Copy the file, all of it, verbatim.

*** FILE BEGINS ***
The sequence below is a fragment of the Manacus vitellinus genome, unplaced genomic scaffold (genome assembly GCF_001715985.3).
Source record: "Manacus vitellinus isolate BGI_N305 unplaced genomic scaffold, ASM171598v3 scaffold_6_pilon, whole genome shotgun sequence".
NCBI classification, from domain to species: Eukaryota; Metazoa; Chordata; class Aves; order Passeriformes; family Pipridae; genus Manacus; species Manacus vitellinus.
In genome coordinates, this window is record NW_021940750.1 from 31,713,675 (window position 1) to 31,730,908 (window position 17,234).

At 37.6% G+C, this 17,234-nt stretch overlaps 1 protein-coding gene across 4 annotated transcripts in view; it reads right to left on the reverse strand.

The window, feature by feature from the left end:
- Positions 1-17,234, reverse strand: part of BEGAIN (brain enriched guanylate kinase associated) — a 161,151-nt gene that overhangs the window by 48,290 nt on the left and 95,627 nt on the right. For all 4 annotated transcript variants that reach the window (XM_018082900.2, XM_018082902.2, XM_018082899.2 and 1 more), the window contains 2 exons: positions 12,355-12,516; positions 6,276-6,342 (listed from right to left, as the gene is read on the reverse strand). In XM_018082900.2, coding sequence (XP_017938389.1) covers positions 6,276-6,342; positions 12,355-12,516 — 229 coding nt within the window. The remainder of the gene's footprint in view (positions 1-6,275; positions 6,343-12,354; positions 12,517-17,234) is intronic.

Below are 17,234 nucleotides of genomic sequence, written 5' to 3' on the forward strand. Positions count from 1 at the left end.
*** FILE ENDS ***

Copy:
The sequence below is a fragment of the Manacus vitellinus genome, unplaced genomic scaffold (genome assembly GCF_001715985.3).
Source record: "Manacus vitellinus isolate BGI_N305 unplaced genomic scaffold, ASM171598v3 scaffold_6_pilon, whole genome shotgun sequence".
NCBI classification, from domain to species: Eukaryota; Metazoa; Chordata; class Aves; order Passeriformes; family Pipridae; genus Manacus; species Manacus vitellinus.
In genome coordinates, this window is record NW_021940750.1 from 31,713,675 (window position 1) to 31,730,908 (window position 17,234).

At 37.6% G+C, this 17,234-nt stretch overlaps 1 protein-coding gene across 4 annotated transcripts in view; it reads right to left on the reverse strand.

The window, feature by feature from the left end:
- Positions 1-17,234, reverse strand: part of BEGAIN (brain enriched guanylate kinase associated) — a 161,151-nt gene that overhangs the window by 48,290 nt on the left and 95,627 nt on the right. For all 4 annotated transcript variants that reach the window (XM_018082900.2, XM_018082902.2, XM_018082899.2 and 1 more), the window contains 2 exons: positions 12,355-12,516; positions 6,276-6,342 (listed from right to left, as the gene is read on the reverse strand). In XM_018082900.2, coding sequence (XP_017938389.1) covers positions 6,276-6,342; positions 12,355-12,516 — 229 coding nt within the window. The remainder of the gene's footprint in view (positions 1-6,275; positions 6,343-12,354; positions 12,517-17,234) is intronic.

Below are 17,234 nucleotides of genomic sequence, written 5' to 3' on the forward strand. Positions count from 1 at the left end.